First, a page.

Jack Bouttell: 11th Hour Racing Team driven on by a new mindset on Leg 5
Back home in Brittany the British-Australian sailor Jack Bouttell is feeling and sounding confident about his crew as 11th Hour Racing Team follows its victory in Leg 4 of The Ocean Race by setting the pace on the transat.
Bouttell is not in the least bit surprised to see the American-flagged boat skippered by Charlie Enright out in front after three-and-a-half tough days at sea on the 3,500-nautical mile stage from Newport to Aarhus.
This morning 11th Hour Racing Team’s Mãlama still had around 1,900 miles to sail, as she flew downwind at near-record pace at a position about 600 miles east-northeast of St John’s in Newfoundland.
She was 31 miles ahead of second-placed and race-leading Holcim-PRB skippered by Kevin Escoffier, and 80 miles ahead of Team Malizia skippered by Boris Herrmann. Paul Meilhat’s Biotherm was in fourth position, more than 200 miles behind Mãlama.
“I think they have been sailing well so far,”said Bouttell, who sailed in the first three legs and will re-join the Mãlama crew for the final two legs from Denmark to the finish at Genova. “I think it is about carrying that momentum forward. We are confident, confident in the boat now – confident that we have speed in the conditions we know. And obviously Si-Fi (navigator Simon Fisher), Charlie (Enright) and Justine (Mettraux) know the boat pretty well now, and how to sail it, and Charlie (Dalin) knows these boats pretty well too.”
Talk to Bouttell and you realise that this team that started as many people’s pre-race favourites but then struggled in the first three legs, has changed its approach to a race that it prepared exclusively for. Brazil was a re-fresh moment when the team looked at every aspect of how it was operating and made improvements and changes in all areas. But the key shift was a psychological one, as Bouttell explained.
“We came into the race very much with the mindset of ‘this is our race to lose,’”he said. “We were the first boat entered and the most prepared and so on. We sailed conservatively and tried to play safe with the fleet in the early legs. In Brazil we shifted to saying ‘it’s our race to win’ with the idea to sail more aggressively, take more risks and push the boat harder.”
Another key change is the way Fisher is being used. Instead of having him rotating as part of a group of four on watch, he is now outside the main pattern. “For the last part of the race we have had a bit of a re-think – changing up the watch system to let Si-Fi spend more time just on navigation and a bit less sailing the boat. So for this leg and the last two we will have him floating a bit more and we are trying to rotate three instead of four,”said Bouttell.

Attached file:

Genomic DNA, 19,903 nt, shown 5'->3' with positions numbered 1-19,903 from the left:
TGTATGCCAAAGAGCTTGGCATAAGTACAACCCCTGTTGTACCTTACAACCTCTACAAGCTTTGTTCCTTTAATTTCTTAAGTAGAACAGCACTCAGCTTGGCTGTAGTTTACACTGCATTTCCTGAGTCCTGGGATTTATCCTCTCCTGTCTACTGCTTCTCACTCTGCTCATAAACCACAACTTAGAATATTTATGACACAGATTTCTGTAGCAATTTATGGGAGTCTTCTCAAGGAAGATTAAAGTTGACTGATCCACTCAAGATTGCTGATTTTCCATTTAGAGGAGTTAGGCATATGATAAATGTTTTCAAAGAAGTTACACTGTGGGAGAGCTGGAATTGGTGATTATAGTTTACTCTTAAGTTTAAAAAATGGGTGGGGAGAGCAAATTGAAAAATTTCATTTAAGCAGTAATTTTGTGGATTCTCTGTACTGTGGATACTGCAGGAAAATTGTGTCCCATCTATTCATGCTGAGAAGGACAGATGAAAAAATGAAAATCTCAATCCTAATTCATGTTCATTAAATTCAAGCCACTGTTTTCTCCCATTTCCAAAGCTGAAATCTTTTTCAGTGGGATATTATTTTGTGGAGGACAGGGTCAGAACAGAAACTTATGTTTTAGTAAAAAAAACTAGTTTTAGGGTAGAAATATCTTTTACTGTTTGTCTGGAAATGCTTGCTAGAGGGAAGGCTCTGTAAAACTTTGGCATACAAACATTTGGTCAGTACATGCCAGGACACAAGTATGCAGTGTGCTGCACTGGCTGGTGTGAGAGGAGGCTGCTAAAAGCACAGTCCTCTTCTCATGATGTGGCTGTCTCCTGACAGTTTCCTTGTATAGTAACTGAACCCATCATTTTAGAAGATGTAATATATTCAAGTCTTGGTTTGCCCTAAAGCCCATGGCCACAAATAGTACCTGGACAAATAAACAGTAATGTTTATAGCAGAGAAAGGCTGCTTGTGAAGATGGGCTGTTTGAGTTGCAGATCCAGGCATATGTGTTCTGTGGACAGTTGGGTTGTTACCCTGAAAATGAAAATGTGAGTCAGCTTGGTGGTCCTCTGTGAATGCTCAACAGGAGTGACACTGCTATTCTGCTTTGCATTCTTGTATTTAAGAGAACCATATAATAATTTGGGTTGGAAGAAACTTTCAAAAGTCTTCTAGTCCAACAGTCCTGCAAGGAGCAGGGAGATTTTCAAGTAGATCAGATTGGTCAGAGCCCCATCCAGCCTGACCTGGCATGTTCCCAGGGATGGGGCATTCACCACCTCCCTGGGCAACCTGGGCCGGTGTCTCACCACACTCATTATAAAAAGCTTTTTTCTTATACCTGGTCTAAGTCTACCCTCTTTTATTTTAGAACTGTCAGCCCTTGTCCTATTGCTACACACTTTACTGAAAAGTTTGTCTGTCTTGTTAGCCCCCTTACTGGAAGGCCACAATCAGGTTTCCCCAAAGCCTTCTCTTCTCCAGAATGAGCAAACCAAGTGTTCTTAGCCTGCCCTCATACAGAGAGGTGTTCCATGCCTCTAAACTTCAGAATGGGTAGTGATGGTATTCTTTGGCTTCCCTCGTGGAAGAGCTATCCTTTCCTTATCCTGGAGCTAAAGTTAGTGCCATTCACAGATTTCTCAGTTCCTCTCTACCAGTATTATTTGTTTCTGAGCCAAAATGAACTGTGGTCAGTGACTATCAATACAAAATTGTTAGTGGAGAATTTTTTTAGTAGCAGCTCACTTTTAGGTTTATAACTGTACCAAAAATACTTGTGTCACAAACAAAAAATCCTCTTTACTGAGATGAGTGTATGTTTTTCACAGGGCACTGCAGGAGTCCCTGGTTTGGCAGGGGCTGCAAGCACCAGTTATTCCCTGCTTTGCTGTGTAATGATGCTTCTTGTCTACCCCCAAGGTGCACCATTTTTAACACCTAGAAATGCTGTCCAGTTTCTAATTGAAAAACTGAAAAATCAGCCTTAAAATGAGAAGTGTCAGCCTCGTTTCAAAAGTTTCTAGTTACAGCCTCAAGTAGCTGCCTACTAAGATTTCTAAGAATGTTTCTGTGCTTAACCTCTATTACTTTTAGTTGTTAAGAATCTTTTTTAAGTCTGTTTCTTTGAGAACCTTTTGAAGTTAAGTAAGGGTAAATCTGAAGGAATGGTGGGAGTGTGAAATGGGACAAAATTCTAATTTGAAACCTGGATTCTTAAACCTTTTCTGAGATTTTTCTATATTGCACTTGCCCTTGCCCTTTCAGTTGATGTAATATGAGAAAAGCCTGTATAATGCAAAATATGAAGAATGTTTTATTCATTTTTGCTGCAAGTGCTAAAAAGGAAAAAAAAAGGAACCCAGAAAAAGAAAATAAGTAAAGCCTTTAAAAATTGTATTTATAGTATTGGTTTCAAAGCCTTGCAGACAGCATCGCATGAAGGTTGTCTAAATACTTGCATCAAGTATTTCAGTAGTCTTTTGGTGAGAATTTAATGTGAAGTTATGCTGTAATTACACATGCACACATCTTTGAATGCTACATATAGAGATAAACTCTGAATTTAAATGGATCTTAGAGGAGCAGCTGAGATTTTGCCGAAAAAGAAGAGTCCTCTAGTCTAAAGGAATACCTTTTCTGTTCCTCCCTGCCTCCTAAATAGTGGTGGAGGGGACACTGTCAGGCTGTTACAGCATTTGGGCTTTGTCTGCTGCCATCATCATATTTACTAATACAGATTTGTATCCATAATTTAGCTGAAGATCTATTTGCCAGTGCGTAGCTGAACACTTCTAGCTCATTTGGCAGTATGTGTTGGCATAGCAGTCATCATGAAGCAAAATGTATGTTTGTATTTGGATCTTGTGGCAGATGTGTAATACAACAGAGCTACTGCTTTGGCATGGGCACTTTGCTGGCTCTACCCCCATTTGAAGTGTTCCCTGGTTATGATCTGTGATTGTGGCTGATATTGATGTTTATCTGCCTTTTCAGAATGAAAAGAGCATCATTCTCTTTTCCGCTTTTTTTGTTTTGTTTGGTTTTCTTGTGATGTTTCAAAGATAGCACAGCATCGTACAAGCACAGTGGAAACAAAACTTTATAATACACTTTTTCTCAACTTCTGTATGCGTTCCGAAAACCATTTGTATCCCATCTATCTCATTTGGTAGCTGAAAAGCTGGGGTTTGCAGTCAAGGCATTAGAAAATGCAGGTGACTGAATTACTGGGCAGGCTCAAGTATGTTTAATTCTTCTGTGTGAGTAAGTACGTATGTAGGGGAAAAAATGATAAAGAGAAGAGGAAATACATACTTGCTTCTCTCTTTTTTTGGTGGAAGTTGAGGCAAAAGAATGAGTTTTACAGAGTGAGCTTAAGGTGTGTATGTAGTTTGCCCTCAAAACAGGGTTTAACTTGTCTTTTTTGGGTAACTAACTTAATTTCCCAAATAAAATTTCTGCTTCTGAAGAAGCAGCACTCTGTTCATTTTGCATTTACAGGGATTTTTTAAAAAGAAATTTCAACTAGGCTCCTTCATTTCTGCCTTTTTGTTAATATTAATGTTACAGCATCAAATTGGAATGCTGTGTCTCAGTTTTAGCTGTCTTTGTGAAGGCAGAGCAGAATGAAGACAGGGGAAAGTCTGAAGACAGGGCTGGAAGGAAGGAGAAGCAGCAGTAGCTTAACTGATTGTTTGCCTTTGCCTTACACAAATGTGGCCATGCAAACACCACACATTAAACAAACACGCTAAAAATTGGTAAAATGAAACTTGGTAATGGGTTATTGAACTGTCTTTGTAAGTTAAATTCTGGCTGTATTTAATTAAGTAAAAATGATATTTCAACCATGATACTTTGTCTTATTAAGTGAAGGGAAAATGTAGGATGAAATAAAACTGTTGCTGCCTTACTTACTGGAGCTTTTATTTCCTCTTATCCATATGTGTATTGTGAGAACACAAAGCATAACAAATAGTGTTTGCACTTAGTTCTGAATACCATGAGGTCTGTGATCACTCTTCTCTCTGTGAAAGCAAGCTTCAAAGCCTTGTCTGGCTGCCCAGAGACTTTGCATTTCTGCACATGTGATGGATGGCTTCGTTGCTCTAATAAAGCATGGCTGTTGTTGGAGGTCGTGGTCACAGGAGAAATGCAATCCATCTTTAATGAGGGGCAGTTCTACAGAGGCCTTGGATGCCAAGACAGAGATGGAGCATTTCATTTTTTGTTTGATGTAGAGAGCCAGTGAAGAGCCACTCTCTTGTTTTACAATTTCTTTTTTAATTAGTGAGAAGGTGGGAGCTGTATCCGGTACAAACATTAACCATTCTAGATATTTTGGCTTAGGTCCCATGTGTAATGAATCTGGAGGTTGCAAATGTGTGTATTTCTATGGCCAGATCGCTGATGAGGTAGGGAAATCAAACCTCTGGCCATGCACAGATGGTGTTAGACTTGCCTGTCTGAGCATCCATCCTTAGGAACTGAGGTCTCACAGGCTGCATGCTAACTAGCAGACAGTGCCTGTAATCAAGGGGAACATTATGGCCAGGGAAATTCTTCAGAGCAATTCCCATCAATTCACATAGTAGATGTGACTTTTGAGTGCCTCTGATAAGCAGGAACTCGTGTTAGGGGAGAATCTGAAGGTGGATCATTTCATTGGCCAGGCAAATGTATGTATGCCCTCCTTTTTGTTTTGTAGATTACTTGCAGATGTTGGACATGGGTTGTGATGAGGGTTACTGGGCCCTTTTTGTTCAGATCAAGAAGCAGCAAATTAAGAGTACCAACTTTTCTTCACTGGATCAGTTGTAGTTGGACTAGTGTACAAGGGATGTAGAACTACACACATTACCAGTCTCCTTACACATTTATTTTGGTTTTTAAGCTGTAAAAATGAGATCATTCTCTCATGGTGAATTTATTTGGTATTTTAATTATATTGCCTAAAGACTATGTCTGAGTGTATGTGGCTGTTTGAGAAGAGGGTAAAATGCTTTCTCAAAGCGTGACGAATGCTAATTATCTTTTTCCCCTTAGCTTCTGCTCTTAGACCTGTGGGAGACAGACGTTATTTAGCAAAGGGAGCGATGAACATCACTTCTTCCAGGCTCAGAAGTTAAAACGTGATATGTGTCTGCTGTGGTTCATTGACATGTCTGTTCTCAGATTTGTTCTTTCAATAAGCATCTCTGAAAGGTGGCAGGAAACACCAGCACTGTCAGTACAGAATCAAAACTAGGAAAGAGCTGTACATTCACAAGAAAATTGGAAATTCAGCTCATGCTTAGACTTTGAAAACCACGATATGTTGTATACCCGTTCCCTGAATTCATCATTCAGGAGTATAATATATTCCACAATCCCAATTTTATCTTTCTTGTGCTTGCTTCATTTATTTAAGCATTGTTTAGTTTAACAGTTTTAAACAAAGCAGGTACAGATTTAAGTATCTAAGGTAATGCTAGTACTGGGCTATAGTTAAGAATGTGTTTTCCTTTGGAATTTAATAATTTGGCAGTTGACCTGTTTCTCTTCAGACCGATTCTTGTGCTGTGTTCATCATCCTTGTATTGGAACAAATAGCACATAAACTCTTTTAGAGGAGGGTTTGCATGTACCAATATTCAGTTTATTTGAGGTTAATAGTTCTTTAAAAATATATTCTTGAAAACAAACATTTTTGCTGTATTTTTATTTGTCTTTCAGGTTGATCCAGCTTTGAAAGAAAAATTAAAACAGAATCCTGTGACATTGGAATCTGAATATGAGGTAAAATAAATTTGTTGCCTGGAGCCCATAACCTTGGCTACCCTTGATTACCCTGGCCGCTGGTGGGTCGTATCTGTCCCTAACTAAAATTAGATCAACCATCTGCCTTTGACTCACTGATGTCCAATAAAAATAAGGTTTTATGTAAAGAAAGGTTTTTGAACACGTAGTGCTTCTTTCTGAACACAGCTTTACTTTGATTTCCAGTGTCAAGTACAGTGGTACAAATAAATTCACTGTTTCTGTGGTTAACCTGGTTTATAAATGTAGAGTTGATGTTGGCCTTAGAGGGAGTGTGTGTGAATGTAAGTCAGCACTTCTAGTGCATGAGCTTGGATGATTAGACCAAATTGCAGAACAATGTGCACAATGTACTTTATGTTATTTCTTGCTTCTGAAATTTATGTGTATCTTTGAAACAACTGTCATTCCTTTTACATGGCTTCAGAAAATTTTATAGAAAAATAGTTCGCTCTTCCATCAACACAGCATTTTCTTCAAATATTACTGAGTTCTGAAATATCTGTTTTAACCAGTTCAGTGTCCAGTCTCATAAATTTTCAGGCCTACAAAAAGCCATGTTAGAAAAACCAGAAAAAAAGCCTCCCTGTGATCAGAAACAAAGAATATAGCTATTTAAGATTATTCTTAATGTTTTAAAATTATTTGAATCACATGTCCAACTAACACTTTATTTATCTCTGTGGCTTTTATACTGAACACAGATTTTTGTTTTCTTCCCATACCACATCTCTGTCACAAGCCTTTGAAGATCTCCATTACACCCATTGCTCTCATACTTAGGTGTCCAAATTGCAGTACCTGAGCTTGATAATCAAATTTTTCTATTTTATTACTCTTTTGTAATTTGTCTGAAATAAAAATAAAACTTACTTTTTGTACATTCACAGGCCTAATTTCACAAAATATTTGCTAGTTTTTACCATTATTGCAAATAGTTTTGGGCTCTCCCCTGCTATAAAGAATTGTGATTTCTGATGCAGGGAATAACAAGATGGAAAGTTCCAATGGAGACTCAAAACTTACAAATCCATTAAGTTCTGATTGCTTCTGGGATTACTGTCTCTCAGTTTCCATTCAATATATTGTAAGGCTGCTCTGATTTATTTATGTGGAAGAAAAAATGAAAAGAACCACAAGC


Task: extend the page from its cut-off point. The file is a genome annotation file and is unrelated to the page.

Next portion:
That makes the challenge all the harder for the other three on board, as they battle their way across the north Atlantic and then over the top of Scotland and on towards Denmark in this transatlantic double-pointer. The way the team is approaching it is to take nothing for granted in the early stages and then be ready to win from in front – or behind – at the death.
“The approach we had before the leg start – the game plan,” said Bouttell, “was for a busy couple of days at the beginning, then a tactical section that might be a bit easier on the body in the middle part. Then, if you get to Scotland first, don’t assume you’ve won the leg and, if you get there last, don’t assume you can’t win the leg.”
Checking in with Christian Dumard, the official meteorologist to The Ocean Race, you can see why this is a good leg to have Fisher working harder on his tactics as he tries to outsmart Charles Caudrelier, his rival navigator on Holcim-PRB and Yann Eliès on Malizia. Dumard says the crews are facing an unusual Atlantic weather picture for this time of year, with a large area of high pressure in their way centred about 500 miles west of Galway.
It will be how the tacticians deal with this obstacle that is likely to heavily influence the outcome of the leg. “Because the high pressure is not going to move much, they have to go around it to the north,” said Dumard. “The wind is bent around it and the shortest route is to go and gybe close to the centre of the high. They have to find a good compromise between gybing too close to the centre, because there is not much wind there, and doing a longer route and staying further away from the centre.”
Dumard says the detail of how teams execute this will be very demanding for Fisher and his rivals and Mãlama, as the leading boat, could easily lose or gain a lot as she comes under the influence of the high. “From one weather model to the other, they do not have exactly the same positions for the high, so navigators have to update their strategy all the time,” he said. “It’s not like they can go to sleep for two days and leave it to sailing speed. They will have to adjust their course and their strategy and because of the differences between the models we don’t know exactly how far north they will end up going.”
However, he believes this could still be a relatively quick passage as the teams race over the top of the windless zone towards the top of the British Isles, where they could encounter strong northwesterly winds that will drive them on towards Denmark.
But not for the first time in The Ocean Race, the final stretch to Aarhus in the Kattegat could be a nail-biter. “The crews could have very light winds once they get north of Denmark,” explained Dumard. “Anything could happen then. But that is still far away and that could change – they could still have quite strong northeasterly winds at that stage.”
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